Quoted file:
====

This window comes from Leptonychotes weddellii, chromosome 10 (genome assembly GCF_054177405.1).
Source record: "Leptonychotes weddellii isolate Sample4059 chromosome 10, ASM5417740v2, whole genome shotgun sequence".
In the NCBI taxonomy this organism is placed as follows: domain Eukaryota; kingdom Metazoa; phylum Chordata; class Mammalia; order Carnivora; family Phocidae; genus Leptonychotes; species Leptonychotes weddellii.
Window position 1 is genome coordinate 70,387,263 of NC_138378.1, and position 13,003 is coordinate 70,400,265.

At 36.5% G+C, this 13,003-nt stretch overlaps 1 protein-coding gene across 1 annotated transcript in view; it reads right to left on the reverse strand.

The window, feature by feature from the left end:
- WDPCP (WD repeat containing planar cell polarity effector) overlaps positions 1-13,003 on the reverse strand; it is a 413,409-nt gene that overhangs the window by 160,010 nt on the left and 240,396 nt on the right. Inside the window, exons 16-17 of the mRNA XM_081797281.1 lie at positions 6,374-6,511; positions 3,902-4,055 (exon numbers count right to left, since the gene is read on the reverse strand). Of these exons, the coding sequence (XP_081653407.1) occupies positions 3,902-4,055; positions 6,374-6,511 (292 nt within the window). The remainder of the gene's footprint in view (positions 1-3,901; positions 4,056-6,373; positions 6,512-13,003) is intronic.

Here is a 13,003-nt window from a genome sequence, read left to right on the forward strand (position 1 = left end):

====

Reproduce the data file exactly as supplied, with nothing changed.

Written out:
This window comes from Leptonychotes weddellii, chromosome 10 (genome assembly GCF_054177405.1).
Source record: "Leptonychotes weddellii isolate Sample4059 chromosome 10, ASM5417740v2, whole genome shotgun sequence".
In the NCBI taxonomy this organism is placed as follows: domain Eukaryota; kingdom Metazoa; phylum Chordata; class Mammalia; order Carnivora; family Phocidae; genus Leptonychotes; species Leptonychotes weddellii.
Window position 1 is genome coordinate 70,387,263 of NC_138378.1, and position 13,003 is coordinate 70,400,265.

At 36.5% G+C, this 13,003-nt stretch overlaps 1 protein-coding gene across 1 annotated transcript in view; it reads right to left on the reverse strand.

The window, feature by feature from the left end:
- WDPCP (WD repeat containing planar cell polarity effector) overlaps positions 1-13,003 on the reverse strand; it is a 413,409-nt gene that overhangs the window by 160,010 nt on the left and 240,396 nt on the right. Inside the window, exons 16-17 of the mRNA XM_081797281.1 lie at positions 6,374-6,511; positions 3,902-4,055 (exon numbers count right to left, since the gene is read on the reverse strand). Of these exons, the coding sequence (XP_081653407.1) occupies positions 3,902-4,055; positions 6,374-6,511 (292 nt within the window). The remainder of the gene's footprint in view (positions 1-3,901; positions 4,056-6,373; positions 6,512-13,003) is intronic.

Here is a 13,003-nt window from a genome sequence, read left to right on the forward strand (position 1 = left end):